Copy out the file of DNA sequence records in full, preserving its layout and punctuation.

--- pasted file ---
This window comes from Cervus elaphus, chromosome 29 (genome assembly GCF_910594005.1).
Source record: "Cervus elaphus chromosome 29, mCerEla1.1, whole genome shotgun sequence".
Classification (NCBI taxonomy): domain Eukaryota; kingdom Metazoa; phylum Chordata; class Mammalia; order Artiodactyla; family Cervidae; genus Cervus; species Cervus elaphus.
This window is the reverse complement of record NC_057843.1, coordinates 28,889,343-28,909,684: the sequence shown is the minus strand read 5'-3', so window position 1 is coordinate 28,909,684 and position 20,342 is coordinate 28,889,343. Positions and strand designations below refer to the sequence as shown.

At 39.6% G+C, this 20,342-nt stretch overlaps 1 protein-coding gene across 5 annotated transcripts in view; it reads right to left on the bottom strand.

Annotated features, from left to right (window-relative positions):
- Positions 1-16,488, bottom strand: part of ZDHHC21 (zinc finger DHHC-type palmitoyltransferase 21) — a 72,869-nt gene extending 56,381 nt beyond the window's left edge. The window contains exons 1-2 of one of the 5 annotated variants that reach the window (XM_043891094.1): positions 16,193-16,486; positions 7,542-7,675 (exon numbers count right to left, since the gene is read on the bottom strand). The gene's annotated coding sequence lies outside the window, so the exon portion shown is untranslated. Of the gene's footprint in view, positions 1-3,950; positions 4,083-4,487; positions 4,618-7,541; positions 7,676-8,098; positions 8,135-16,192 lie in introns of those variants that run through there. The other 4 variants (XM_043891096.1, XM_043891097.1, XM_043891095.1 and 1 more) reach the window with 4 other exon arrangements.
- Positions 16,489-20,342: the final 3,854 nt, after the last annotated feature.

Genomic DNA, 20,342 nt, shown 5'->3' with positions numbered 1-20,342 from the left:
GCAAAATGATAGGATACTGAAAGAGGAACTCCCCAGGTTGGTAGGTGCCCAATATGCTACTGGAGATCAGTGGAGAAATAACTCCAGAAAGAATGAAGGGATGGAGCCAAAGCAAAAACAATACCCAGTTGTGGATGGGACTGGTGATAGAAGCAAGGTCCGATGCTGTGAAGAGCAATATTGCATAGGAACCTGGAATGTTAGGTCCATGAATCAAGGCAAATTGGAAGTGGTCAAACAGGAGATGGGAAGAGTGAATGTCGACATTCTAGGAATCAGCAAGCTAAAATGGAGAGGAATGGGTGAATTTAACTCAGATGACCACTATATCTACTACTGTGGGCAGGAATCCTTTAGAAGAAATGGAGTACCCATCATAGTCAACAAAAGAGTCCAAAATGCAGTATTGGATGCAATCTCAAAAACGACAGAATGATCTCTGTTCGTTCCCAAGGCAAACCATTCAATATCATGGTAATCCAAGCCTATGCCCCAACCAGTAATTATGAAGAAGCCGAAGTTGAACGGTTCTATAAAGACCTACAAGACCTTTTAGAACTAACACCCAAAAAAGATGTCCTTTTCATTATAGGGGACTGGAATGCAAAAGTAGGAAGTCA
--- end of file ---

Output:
This window comes from Cervus elaphus, chromosome 29 (genome assembly GCF_910594005.1).
Source record: "Cervus elaphus chromosome 29, mCerEla1.1, whole genome shotgun sequence".
Classification (NCBI taxonomy): domain Eukaryota; kingdom Metazoa; phylum Chordata; class Mammalia; order Artiodactyla; family Cervidae; genus Cervus; species Cervus elaphus.
This window is the reverse complement of record NC_057843.1, coordinates 28,889,343-28,909,684: the sequence shown is the minus strand read 5'-3', so window position 1 is coordinate 28,909,684 and position 20,342 is coordinate 28,889,343. Positions and strand designations below refer to the sequence as shown.

At 39.6% G+C, this 20,342-nt stretch overlaps 1 protein-coding gene across 5 annotated transcripts in view; it reads right to left on the bottom strand.

Annotated features, from left to right (window-relative positions):
- Positions 1-16,488, bottom strand: part of ZDHHC21 (zinc finger DHHC-type palmitoyltransferase 21) — a 72,869-nt gene extending 56,381 nt beyond the window's left edge. The window contains exons 1-2 of one of the 5 annotated variants that reach the window (XM_043891094.1): positions 16,193-16,486; positions 7,542-7,675 (exon numbers count right to left, since the gene is read on the bottom strand). The gene's annotated coding sequence lies outside the window, so the exon portion shown is untranslated. Of the gene's footprint in view, positions 1-3,950; positions 4,083-4,487; positions 4,618-7,541; positions 7,676-8,098; positions 8,135-16,192 lie in introns of those variants that run through there. The other 4 variants (XM_043891096.1, XM_043891097.1, XM_043891095.1 and 1 more) reach the window with 4 other exon arrangements.
- Positions 16,489-20,342: the final 3,854 nt, after the last annotated feature.

Genomic DNA, 20,342 nt, shown 5'->3' with positions numbered 1-20,342 from the left:
GCAAAATGATAGGATACTGAAAGAGGAACTCCCCAGGTTGGTAGGTGCCCAATATGCTACTGGAGATCAGTGGAGAAATAACTCCAGAAAGAATGAAGGGATGGAGCCAAAGCAAAAACAATACCCAGTTGTGGATGGGACTGGTGATAGAAGCAAGGTCCGATGCTGTGAAGAGCAATATTGCATAGGAACCTGGAATGTTAGGTCCATGAATCAAGGCAAATTGGAAGTGGTCAAACAGGAGATGGGAAGAGTGAATGTCGACATTCTAGGAATCAGCAAGCTAAAATGGAGAGGAATGGGTGAATTTAACTCAGATGACCACTATATCTACTACTGTGGGCAGGAATCCTTTAGAAGAAATGGAGTACCCATCATAGTCAACAAAAGAGTCCAAAATGCAGTATTGGATGCAATCTCAAAAACGACAGAATGATCTCTGTTCGTTCCCAAGGCAAACCATTCAATATCATGGTAATCCAAGCCTATGCCCCAACCAGTAATTATGAAGAAGCCGAAGTTGAACGGTTCTATAAAGACCTACAAGACCTTTTAGAACTAACACCCAAAAAAGATGTCCTTTTCATTATAGGGGACTGGAATGCAAAAGTAGGAAGTCA